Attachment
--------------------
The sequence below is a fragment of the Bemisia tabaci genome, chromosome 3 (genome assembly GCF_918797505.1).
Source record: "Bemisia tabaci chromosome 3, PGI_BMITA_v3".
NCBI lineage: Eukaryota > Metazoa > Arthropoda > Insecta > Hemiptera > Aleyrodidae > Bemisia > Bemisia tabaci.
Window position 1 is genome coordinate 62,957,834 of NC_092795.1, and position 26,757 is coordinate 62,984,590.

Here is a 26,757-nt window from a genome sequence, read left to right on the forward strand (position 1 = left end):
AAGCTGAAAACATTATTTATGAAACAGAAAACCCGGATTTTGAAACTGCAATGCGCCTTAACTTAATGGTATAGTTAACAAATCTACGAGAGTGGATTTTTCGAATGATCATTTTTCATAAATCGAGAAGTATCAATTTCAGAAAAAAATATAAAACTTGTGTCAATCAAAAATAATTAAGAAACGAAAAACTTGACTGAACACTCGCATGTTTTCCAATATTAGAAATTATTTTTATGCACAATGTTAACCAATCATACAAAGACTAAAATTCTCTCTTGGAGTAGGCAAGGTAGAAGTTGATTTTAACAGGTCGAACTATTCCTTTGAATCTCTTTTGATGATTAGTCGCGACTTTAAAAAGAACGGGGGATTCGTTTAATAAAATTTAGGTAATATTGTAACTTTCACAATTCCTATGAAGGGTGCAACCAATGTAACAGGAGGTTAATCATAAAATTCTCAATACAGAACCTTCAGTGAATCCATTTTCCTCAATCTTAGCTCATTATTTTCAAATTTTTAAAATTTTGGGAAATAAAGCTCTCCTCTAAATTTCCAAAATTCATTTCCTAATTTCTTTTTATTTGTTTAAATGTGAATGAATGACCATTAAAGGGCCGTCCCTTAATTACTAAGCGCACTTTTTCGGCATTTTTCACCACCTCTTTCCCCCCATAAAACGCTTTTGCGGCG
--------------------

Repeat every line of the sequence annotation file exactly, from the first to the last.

The sequence below is a fragment of the Bemisia tabaci genome, chromosome 3 (genome assembly GCF_918797505.1).
Source record: "Bemisia tabaci chromosome 3, PGI_BMITA_v3".
NCBI lineage: Eukaryota > Metazoa > Arthropoda > Insecta > Hemiptera > Aleyrodidae > Bemisia > Bemisia tabaci.
Window position 1 is genome coordinate 62,957,834 of NC_092795.1, and position 26,757 is coordinate 62,984,590.

Here is a 26,757-nt window from a genome sequence, read left to right on the forward strand (position 1 = left end):
AAGCTGAAAACATTATTTATGAAACAGAAAACCCGGATTTTGAAACTGCAATGCGCCTTAACTTAATGGTATAGTTAACAAATCTACGAGAGTGGATTTTTCGAATGATCATTTTTCATAAATCGAGAAGTATCAATTTCAGAAAAAAATATAAAACTTGTGTCAATCAAAAATAATTAAGAAACGAAAAACTTGACTGAACACTCGCATGTTTTCCAATATTAGAAATTATTTTTATGCACAATGTTAACCAATCATACAAAGACTAAAATTCTCTCTTGGAGTAGGCAAGGTAGAAGTTGATTTTAACAGGTCGAACTATTCCTTTGAATCTCTTTTGATGATTAGTCGCGACTTTAAAAAGAACGGGGGATTCGTTTAATAAAATTTAGGTAATATTGTAACTTTCACAATTCCTATGAAGGGTGCAACCAATGTAACAGGAGGTTAATCATAAAATTCTCAATACAGAACCTTCAGTGAATCCATTTTCCTCAATCTTAGCTCATTATTTTCAAATTTTTAAAATTTTGGGAAATAAAGCTCTCCTCTAAATTTCCAAAATTCATTTCCTAATTTCTTTTTATTTGTTTAAATGTGAATGAATGACCATTAAAGGGCCGTCCCTTAATTACTAAGCGCACTTTTTCGGCATTTTTCACCACCTCTTTCCCCCCATAAAACGCTTTTGCGGCG